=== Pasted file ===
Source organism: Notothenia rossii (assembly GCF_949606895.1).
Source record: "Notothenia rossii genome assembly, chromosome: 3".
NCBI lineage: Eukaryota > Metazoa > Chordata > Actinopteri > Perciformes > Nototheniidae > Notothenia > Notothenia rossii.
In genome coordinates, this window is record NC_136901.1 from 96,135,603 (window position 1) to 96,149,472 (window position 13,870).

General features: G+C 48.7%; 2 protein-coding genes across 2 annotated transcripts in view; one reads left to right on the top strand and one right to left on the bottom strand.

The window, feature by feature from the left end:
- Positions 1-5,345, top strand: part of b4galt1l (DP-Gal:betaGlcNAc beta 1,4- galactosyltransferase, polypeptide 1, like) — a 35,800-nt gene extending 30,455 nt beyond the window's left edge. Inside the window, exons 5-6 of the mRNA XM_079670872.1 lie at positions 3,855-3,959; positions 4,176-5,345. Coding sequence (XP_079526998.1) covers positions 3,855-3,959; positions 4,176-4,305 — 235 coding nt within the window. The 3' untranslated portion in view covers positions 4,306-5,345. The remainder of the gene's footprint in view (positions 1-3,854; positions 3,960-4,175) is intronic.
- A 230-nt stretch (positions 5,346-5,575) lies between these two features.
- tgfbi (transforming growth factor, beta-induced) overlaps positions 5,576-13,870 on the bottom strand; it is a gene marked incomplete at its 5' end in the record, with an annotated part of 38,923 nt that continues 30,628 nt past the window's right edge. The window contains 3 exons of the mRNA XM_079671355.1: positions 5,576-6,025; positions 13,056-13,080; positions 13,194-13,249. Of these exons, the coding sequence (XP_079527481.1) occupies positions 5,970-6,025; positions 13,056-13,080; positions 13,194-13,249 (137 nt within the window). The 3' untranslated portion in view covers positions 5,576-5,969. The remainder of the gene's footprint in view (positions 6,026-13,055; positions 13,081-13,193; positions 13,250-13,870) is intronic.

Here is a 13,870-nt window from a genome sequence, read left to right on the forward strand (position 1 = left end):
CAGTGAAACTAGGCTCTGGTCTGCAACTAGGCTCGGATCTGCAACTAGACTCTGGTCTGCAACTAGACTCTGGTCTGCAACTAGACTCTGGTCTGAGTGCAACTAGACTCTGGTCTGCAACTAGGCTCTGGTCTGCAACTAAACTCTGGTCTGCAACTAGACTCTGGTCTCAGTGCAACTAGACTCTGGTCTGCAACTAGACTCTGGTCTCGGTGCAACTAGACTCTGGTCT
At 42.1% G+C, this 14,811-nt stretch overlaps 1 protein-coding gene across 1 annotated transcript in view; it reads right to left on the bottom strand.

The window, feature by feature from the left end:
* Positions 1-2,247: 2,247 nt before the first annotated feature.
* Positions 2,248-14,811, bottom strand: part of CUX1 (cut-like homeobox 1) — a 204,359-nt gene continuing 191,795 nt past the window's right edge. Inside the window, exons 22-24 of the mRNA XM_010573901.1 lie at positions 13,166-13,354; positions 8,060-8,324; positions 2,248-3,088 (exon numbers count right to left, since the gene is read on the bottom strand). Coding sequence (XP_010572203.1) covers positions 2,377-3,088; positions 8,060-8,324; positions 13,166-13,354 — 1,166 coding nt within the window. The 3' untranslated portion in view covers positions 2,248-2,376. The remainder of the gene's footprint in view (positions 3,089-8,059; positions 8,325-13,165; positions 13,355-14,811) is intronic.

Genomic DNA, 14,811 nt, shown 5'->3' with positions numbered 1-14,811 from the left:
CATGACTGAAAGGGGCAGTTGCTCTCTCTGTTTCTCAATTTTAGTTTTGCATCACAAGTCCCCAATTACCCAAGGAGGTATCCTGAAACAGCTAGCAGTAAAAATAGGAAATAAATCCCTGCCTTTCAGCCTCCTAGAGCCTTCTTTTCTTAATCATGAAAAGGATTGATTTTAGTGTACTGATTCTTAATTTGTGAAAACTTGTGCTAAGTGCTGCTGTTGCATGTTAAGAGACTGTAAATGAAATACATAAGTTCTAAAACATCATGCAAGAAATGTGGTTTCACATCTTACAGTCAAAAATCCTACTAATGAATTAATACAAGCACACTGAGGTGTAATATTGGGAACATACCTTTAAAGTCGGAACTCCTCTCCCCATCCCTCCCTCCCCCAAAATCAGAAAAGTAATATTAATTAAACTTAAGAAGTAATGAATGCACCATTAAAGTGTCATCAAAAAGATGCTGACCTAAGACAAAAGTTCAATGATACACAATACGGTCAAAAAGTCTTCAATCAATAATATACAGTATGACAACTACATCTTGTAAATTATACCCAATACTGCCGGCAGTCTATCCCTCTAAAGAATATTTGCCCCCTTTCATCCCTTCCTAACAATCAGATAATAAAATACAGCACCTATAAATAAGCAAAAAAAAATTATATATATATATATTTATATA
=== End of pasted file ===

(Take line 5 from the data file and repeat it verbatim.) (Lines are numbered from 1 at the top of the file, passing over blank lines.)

General features: G+C 48.7%; 2 protein-coding genes across 2 annotated transcripts in view; one reads left to right on the top strand and one right to left on the bottom strand.